On July 31, 2020, Domino — the one law enforcement officer who could testify that he was told Paul was driving — was fired from the Beaufort County Sheriff’s Office.
A (Dirty) Laundry List of (Alleged) Misdeeds
In the days after the 2019 boat crash, FITSNews news director Mandy Matney — who worked at The Island Packet at the time — discovered a single document in the Hampton County Public Index that indicated Alex Murdaugh was being sued by someone named Chad Westendorf in the death of Gloria Satterfield, and the case had settled for $505,000.
A single document.
It would later become clear why.
At the time, not much else was known beyond the document, including who Gloria Satterfield was.
In a story about Paul Murdaugh’s legal history, Matney noted the case and Fleming’s relationship to the family.
“Cory Fleming represented the woman’s beneficiaries in this case. Fleming has many ties to the Murdaugh family, and spoke at Randolph Murdaugh’s Order of the Palmetto Ceremony last September. Fleming also represented Paul Murdaugh when he was charged with possession of alcohol two years ago when he was 18. (Read the full story here.)
Three days after the murders of Maggie and Paul Murdaugh, Matney published a report in FITSNews about the multiple suspicious deaths connected to the Murdaugh family, including Satterfield’s death.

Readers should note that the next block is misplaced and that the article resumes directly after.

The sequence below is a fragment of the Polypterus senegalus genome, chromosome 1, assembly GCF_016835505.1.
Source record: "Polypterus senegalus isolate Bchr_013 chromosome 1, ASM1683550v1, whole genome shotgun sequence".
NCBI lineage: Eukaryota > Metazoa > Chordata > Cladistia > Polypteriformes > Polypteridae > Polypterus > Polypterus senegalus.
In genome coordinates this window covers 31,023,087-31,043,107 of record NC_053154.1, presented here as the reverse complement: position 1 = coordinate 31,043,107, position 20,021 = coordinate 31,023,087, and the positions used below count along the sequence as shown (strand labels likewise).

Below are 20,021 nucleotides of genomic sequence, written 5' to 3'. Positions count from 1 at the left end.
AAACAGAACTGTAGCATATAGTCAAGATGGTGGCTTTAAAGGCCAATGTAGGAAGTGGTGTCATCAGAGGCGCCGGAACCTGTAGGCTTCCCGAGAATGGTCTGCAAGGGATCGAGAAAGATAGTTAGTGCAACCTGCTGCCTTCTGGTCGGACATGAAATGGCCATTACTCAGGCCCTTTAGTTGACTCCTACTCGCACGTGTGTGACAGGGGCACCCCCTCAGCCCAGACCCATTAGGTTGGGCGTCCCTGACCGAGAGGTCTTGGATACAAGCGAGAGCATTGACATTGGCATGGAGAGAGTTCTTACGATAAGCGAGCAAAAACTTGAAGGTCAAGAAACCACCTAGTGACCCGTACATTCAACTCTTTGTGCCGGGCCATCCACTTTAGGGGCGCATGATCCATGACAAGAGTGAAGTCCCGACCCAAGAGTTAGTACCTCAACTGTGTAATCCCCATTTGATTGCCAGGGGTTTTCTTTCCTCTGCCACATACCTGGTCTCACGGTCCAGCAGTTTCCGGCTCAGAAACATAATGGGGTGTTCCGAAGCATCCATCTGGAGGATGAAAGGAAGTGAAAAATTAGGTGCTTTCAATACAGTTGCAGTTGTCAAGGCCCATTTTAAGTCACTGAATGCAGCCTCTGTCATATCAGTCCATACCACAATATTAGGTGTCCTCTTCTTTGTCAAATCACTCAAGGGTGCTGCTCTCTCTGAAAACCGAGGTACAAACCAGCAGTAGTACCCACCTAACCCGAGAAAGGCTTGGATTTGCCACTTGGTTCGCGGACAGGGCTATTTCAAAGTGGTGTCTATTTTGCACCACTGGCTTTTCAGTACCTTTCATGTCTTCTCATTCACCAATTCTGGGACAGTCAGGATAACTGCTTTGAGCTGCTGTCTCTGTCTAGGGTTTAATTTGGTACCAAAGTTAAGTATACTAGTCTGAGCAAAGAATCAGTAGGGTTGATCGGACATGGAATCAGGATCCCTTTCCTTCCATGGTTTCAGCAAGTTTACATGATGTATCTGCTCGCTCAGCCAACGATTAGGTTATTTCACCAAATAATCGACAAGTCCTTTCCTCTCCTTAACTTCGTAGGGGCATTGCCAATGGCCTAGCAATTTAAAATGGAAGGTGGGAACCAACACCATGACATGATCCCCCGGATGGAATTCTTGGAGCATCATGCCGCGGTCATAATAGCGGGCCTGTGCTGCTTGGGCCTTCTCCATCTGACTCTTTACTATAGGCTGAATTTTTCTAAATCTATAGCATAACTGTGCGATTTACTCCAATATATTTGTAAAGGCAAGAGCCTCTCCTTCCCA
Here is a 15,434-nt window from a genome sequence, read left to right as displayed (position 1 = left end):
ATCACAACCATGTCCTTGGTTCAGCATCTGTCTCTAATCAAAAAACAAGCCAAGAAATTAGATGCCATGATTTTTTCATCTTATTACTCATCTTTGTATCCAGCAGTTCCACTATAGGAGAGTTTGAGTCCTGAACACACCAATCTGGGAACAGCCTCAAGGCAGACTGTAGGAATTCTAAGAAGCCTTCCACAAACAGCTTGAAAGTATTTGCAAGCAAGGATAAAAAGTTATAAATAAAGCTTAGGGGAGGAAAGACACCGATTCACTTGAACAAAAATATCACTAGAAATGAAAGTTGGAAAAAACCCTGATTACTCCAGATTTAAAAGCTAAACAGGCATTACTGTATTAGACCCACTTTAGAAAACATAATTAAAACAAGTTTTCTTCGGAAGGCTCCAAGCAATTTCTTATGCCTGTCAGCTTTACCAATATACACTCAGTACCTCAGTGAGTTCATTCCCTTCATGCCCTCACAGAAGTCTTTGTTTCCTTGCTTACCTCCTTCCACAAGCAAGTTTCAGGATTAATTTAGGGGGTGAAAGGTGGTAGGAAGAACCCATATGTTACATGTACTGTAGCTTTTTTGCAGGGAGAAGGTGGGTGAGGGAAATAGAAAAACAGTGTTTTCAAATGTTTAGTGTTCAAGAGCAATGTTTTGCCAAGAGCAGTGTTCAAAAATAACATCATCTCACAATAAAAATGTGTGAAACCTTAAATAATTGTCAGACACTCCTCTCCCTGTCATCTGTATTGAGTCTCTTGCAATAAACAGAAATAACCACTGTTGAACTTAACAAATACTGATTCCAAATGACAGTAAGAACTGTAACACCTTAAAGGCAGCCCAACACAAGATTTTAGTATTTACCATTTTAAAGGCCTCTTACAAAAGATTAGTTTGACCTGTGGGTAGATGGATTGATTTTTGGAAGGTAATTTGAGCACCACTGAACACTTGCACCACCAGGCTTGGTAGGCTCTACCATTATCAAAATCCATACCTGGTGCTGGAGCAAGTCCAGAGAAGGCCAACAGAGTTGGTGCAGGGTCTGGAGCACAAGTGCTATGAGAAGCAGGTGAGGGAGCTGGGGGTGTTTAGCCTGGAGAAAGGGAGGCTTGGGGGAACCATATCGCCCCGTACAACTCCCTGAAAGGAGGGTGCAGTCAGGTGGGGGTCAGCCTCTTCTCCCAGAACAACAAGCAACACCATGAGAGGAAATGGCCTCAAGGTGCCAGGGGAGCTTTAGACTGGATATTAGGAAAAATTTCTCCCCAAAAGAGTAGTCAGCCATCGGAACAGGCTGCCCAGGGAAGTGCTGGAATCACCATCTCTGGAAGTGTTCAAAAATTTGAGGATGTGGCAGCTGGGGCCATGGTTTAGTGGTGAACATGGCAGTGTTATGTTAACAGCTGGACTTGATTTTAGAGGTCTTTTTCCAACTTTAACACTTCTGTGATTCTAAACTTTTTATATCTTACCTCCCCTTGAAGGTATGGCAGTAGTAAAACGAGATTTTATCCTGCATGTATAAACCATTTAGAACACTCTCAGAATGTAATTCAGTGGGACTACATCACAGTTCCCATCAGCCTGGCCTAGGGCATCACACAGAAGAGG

Months later, all hell broke loose.
After Alex Murdaugh’s messy roadside “suicide for hire plot,” the shocking and disturbing details about the Satterfield family’s settlement began to emerge.
What was believed at first to be a simple — but wholly unethical — conflict of interest in representation, turned out to be much worse than that.
The Satterfield family hired Columbia attorney Eric Bland of the Bland Richter law firm, which specializes in legal malpractice claims.
And Bland, who hails from Philadelphia, came onto the scene like Rocky Balboa.
The Satterfield case went down hard in the first round and cracked wide open.
All that skeletons that Alex Murdaugh had crammed into his closet could now come out.
Bland discovered that not only was the family deceived into hiring Fleming, the settlement was actually for $4.3 million — not $505,000, which is what Fleming filed with the court — and the family received zero dollars and zero cents from it.
SLED opened an investigation into how that could be; within a month warrants were signed.
Murdaugh was arrested in Orlando, Florida, on Oct. 14 and booked into Richland County Detention Center in Columbia two days later. He has since been indicted on 71 additional counts of stealing from clients and others — nine of them for the Satterfield theft. He continues to be held on a $7 million bond.